Magic mirror Raspberry Pi 3 / 4 / Zero
Bradly S

Magic mirror Raspberry Pi 3 / 4 / Zero

Update as of 25/05/2020:
It looks like the installer for this was changed, this post has been updated to fix this.

At the start of 2019 I promised myself I would make a Magic Mirror on my Raspberry pi 3, I put it off for so long, a few nights ago I sat down with the intention of staying up and getting it done.

Little did I realise, I would be able to get the software side set up within a matter of minutes and it was VERY easy. Let me take you on this magical mirror journey!

What you will need:

What is a Magic Mirror Raspberry Pi?

What is a Magic Mirror for Raspberry Pi?

If you’ve not been living under a rock, you’ll have seen the Avengers movies or at least Iron Man, imagine having a Jarvis but in a mirror.

It seems crazy, but Michael Teeuw made a magic mirror a long time ago and since then has developed it into a software package which is easily downloaded/installed onto your raspberry pi!

What can a magic mirror do?

Other than remind you how good looking you are, you’ll be able to check the date, see traffic near your geo-location, check calendar and weather updates as well as watch YouTube videos!

Some of these are done with addon modules, which I’ll go into further in another post, but they’re super easy to implement regardless!

You can add Alexa / Google Home to your Magic Mirror Raspberry Pi 3, which is pretty dang cool but is a little more extensive. I should have a video on this shortly on our YouTube Channel.

How do I install a magic mirror on my Raspberry Pi?

Before getting into this, go grab a coffee, a beer or a fruit juice as you’ll want to concentrate for a while, It’s time to build the Magic Mirror Raspberry Pi 3!

Preparing the Raspberry Pi operating system

  1. Download NOOBS from the official Raspberry Pi website (Torrent / Zip is fine, Zip if you’re not completely IT-friendly)
  2. Connect the Micro SD Card Reader to your PC
  3. Unzip the contents of the NOOBS operating system
  4. Copy those files to the Micro SD card you plugged in
  5. Eject the MicroSD card
  6. Plug the MicroSD card into your Raspberry Pi

Booting the Raspberry Pi

  1. Power your Raspberry Pi with a MicroUSB cable and plug in your keyboard, mouse, and monitor
  2. There will be various steps which I won’t be able to comment on as they change every version. Most of it can be left as default, you WILL need to connect to your internet connection. Note: Make sure you select the graphical option and then press (i)

Preparing your remote connection

This part is optional, but I highly suggest it, as having remote access lets you fix any issues without taking the magic mirror raspberry pi 3 down in the future.

First, you’ll need to grab your Raspberry Pi’s IP address, it may sound complicated, but trust me, it’s super easy!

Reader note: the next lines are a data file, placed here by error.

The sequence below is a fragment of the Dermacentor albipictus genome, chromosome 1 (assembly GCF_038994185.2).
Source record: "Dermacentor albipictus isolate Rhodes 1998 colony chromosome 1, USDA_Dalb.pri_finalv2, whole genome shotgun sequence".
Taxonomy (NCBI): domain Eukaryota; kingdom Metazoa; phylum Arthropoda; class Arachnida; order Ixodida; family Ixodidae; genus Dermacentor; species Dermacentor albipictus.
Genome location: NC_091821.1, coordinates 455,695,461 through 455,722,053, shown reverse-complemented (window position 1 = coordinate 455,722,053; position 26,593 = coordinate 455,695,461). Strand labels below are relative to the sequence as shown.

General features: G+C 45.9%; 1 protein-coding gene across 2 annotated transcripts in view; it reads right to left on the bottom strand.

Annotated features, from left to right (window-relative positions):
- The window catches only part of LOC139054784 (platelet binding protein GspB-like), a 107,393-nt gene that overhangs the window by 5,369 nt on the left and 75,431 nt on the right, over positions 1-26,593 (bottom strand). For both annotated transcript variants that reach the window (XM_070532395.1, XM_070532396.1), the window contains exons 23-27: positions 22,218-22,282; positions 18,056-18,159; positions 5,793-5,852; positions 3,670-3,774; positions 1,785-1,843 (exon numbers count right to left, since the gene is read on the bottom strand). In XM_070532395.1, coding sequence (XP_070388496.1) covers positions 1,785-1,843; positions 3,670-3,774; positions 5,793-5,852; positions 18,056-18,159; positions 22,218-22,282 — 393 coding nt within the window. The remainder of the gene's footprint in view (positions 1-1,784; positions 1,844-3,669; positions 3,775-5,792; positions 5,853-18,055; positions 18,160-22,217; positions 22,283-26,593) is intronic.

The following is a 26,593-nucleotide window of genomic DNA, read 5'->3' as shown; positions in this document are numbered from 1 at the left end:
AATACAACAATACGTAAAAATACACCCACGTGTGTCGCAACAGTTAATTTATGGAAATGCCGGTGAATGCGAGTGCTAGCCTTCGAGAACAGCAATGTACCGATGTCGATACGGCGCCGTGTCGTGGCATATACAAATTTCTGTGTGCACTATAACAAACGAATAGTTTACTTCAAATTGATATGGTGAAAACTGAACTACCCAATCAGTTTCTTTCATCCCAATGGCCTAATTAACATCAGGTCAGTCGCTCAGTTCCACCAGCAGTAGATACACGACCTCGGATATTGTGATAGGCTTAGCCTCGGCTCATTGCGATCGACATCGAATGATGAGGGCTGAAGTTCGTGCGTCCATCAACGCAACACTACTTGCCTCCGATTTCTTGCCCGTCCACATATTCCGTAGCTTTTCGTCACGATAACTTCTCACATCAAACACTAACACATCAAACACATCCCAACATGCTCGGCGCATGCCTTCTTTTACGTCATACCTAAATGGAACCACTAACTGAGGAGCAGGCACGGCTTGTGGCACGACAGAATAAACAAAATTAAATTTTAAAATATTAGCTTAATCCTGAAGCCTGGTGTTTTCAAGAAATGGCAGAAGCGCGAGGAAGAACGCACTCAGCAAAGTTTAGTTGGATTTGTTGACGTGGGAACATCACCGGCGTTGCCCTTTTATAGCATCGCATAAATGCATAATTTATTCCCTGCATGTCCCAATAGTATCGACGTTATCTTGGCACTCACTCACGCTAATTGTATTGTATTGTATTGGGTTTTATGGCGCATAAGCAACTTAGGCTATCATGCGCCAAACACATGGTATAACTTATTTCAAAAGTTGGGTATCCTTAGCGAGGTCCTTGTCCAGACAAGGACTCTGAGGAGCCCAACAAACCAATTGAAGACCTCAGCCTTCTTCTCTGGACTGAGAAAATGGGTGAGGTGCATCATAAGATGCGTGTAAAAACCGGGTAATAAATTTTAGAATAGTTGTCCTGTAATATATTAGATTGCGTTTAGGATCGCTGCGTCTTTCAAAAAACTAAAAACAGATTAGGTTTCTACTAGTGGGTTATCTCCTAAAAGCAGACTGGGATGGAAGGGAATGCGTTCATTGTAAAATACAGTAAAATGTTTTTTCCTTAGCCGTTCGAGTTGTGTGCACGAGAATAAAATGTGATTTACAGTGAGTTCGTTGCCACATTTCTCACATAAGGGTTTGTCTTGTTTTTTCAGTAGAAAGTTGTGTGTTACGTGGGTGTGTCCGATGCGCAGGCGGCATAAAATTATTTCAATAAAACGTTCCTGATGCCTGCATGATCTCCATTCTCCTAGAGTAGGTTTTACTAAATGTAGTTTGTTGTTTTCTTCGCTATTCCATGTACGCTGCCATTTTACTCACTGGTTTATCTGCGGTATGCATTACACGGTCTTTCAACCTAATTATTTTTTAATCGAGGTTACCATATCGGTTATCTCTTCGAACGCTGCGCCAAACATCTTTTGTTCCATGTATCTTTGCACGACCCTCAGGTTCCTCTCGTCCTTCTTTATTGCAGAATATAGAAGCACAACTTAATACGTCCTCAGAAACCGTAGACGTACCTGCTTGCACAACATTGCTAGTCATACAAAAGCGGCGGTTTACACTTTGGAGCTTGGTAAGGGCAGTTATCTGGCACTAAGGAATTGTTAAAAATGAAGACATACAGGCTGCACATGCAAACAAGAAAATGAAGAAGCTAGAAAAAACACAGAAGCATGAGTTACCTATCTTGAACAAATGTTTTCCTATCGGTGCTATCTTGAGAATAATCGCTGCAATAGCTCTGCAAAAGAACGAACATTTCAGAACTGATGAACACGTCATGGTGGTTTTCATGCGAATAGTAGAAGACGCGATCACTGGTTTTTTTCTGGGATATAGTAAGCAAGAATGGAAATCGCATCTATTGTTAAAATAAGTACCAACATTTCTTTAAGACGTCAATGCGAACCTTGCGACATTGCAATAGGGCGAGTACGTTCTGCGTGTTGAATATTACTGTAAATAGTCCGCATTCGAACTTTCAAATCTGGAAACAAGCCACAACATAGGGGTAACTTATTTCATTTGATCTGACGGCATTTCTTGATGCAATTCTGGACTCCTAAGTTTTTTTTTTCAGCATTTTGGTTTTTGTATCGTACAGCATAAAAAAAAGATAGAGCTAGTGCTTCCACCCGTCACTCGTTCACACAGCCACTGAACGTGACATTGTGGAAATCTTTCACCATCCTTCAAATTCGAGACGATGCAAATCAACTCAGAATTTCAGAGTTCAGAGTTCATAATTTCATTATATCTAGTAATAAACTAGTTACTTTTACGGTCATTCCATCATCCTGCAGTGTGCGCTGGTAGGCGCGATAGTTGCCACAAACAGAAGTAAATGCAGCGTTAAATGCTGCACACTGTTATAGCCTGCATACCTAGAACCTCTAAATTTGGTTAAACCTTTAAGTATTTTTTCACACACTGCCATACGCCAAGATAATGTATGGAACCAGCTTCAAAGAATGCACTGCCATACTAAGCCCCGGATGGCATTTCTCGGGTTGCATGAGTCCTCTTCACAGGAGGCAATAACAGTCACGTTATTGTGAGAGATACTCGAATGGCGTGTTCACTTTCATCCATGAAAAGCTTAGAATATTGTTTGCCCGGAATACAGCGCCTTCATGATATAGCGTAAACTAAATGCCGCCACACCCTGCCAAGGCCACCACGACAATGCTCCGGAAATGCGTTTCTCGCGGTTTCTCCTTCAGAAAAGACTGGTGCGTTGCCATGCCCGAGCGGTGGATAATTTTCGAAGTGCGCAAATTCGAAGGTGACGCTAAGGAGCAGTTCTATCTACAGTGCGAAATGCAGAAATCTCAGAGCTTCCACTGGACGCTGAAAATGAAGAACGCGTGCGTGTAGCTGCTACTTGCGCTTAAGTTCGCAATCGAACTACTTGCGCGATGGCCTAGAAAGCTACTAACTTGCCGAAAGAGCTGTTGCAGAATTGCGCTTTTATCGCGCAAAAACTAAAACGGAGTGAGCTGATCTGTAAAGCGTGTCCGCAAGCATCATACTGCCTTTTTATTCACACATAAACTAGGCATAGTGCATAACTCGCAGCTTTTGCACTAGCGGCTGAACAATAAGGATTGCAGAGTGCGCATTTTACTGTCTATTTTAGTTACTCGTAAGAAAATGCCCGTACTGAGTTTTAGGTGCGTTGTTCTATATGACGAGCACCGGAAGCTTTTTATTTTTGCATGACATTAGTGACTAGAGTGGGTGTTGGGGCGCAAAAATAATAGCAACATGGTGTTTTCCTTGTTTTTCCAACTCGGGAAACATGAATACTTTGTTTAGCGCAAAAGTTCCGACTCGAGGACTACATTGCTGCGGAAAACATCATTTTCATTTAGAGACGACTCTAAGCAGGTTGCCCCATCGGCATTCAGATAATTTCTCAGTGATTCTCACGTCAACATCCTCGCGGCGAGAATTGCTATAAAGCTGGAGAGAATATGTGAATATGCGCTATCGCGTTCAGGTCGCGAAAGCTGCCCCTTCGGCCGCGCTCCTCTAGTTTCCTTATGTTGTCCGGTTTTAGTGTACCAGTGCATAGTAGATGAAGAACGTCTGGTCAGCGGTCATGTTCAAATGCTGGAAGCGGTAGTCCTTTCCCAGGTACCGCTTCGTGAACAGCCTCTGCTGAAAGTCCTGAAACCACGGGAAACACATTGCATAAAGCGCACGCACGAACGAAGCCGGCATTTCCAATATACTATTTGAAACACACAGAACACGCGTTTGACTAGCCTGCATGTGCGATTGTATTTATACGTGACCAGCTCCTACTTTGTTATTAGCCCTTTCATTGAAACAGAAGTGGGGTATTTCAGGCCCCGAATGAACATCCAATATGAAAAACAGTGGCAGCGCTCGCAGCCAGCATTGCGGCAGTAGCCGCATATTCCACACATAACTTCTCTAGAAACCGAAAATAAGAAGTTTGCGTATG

In the top left, click the menu (Start) > Accessories > Terminal
Raspberry Pi Terminal Link

Then type the following command:

ifconfig

You’ll see a lot of text appear, fear not! I have taken a screenshot which should help you identify what you need:

Find IP on Raspberry Pi

Write down this number!

Other guides will have you go in via SSH, which is great, but it’s not easy to control if you’re new to the game and just want this up and running.

You’re going to want a piece of software called “VNC” and you’ll make your Pi a VNC server, this essentially means it can be controlled remotely on your local network.

As you’re still in the terminal, type the following:

sudo apt-get update
sudo apt-get install realvnc-vnc-server realvnc-vnc-viewer

This will install the extra operating system modules you need for this to work. Next up, type the following into the terminal:

sudo raspi-config

Enable VNC Server by going to “Interfacing Options” and then VNC > Yes.

Voila! Your Pi is now set up ready to connect to it! Now head back to your main computer (Not the Pi) and download VNC Viewer here, it’s totally free!

Once installed and opened, it’ll be a really simple box, enter your Raspberry Pi IP (The thing I told you to keep a record of) into the input box and press enter.

VNC Raspberry Pi

This will load you in to your Pi! Job Done! You’re connected!

How do you make/edit magic mirror on a Raspberry Pi Zero / 3 / 4?

Now that your Pi is prepared, which admittedly is the longest part of this whole procedure, we get to the fun part! Installing the Magic Mirror² software! It’s as simple as one not-so-small command.

Simply copy and paste this into your terminal:

bash -c "$(curl -sL https://raw.githubusercontent.com/sdetweil/MagicMirror_scripts/master/raspberry.sh)" 

From here, your Magic Mirror will start automatically every time the pi is started or the software is closed.

If you have any questions, please don’t hesitate to ask below! I’ll do my best to get back in touch as soon as I can and I’ll be releasing my blog posts on modules very soon!

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When I copied & pasted the bash string I got this error on my RPI3 -> bash: 404:: command not found
I retried it five times/rebooted/reinstalled software with same issue, why? Thanks

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